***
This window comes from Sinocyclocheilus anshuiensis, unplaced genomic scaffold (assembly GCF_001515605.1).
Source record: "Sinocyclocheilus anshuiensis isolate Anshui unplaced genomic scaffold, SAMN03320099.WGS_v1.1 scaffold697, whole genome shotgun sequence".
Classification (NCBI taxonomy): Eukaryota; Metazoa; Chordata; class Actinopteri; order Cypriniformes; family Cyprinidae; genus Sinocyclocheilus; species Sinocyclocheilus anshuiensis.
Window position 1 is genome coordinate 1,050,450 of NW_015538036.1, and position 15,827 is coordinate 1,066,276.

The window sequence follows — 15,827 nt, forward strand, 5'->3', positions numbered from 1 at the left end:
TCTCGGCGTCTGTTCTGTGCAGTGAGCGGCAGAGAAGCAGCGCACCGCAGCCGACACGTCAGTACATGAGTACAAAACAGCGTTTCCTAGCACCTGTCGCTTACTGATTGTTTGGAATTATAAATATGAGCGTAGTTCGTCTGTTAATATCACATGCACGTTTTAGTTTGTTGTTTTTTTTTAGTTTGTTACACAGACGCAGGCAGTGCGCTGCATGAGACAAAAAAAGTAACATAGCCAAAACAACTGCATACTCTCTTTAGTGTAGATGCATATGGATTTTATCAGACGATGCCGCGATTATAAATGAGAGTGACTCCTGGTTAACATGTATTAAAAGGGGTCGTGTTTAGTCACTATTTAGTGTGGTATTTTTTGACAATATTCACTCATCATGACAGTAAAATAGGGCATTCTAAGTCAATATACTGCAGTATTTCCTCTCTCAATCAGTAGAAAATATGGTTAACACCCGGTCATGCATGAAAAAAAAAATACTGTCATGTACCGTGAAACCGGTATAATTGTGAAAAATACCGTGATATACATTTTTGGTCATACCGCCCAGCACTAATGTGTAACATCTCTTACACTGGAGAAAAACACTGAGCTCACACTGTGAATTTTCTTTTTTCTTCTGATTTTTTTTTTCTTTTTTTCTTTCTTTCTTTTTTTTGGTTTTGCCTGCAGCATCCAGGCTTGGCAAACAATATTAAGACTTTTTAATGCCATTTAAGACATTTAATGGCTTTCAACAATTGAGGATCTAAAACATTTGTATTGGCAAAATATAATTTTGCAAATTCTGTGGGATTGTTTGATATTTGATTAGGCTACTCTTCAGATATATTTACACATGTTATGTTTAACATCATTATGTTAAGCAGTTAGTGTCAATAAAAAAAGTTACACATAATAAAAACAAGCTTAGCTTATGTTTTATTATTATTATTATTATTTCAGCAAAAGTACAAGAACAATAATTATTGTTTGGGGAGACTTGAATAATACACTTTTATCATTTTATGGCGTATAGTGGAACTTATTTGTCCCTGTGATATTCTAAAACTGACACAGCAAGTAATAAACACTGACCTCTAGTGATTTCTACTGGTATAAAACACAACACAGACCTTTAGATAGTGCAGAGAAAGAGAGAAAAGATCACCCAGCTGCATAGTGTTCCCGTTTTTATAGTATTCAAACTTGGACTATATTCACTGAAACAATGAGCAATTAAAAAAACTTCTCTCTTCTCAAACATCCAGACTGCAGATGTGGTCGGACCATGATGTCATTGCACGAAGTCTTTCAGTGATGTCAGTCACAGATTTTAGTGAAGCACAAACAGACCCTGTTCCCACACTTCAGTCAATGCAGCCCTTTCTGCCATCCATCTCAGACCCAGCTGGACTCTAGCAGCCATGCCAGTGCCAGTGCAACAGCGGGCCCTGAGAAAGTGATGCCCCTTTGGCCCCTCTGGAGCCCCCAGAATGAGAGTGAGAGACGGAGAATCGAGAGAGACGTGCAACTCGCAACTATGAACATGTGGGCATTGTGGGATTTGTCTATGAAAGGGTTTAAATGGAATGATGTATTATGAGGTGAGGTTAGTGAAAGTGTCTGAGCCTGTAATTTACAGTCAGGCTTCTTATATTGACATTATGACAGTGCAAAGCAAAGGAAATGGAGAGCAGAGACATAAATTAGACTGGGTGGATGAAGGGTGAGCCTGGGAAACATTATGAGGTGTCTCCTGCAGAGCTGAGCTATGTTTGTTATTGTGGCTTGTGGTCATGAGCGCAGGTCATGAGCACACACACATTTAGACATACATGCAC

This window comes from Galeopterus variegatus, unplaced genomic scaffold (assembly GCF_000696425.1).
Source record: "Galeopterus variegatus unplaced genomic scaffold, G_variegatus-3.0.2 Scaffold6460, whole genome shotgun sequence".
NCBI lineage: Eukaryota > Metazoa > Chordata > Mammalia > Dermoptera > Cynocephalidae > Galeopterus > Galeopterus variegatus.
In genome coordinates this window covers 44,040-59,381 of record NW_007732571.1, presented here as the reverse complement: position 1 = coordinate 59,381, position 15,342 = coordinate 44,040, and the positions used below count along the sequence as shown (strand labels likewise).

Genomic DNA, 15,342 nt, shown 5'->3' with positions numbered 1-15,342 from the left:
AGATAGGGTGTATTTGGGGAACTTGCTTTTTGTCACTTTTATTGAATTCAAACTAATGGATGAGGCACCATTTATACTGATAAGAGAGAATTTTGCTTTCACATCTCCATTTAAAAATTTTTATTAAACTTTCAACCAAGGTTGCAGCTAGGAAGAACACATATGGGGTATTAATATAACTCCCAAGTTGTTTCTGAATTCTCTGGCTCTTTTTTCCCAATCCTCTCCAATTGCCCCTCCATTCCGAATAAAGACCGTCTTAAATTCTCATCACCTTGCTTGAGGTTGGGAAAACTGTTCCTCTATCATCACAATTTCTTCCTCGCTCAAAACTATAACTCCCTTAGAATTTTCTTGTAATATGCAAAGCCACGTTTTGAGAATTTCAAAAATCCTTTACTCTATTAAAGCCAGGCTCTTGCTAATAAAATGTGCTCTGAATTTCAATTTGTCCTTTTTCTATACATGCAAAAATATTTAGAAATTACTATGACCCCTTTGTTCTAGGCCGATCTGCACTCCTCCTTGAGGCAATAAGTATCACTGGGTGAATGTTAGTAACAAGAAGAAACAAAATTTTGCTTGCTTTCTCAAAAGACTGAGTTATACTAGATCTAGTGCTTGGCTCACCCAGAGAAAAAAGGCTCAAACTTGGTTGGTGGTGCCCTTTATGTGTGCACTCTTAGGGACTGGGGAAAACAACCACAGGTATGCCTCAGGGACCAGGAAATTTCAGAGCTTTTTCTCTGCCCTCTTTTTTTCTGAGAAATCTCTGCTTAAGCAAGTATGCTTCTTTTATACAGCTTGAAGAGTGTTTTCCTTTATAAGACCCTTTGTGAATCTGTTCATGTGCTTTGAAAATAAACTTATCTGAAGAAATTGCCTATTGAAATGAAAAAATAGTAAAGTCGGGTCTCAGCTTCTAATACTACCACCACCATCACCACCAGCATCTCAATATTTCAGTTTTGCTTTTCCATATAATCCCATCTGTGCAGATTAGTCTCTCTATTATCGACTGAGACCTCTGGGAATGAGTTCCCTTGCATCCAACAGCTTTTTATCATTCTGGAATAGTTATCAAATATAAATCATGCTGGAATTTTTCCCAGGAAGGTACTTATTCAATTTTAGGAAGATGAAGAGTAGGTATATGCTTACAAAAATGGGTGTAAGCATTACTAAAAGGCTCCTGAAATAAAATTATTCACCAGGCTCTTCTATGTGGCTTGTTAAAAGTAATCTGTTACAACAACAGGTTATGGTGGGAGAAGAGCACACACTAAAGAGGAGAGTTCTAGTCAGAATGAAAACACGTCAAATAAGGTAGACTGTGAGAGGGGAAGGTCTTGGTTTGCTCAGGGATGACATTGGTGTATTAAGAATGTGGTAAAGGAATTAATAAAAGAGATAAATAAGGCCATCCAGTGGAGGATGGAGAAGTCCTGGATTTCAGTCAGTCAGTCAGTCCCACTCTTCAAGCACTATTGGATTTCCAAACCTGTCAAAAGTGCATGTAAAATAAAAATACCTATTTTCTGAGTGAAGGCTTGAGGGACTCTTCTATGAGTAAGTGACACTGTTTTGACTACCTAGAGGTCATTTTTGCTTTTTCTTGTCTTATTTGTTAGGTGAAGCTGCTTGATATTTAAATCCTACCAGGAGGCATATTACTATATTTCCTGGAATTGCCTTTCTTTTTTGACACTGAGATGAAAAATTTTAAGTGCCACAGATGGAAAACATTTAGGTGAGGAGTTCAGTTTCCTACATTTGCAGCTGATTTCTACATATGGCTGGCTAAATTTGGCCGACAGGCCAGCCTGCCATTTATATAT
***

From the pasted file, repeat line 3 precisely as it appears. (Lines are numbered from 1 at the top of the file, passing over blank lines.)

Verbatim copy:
Classification (NCBI taxonomy): Eukaryota; Metazoa; Chordata; class Actinopteri; order Cypriniformes; family Cyprinidae; genus Sinocyclocheilus; species Sinocyclocheilus anshuiensis.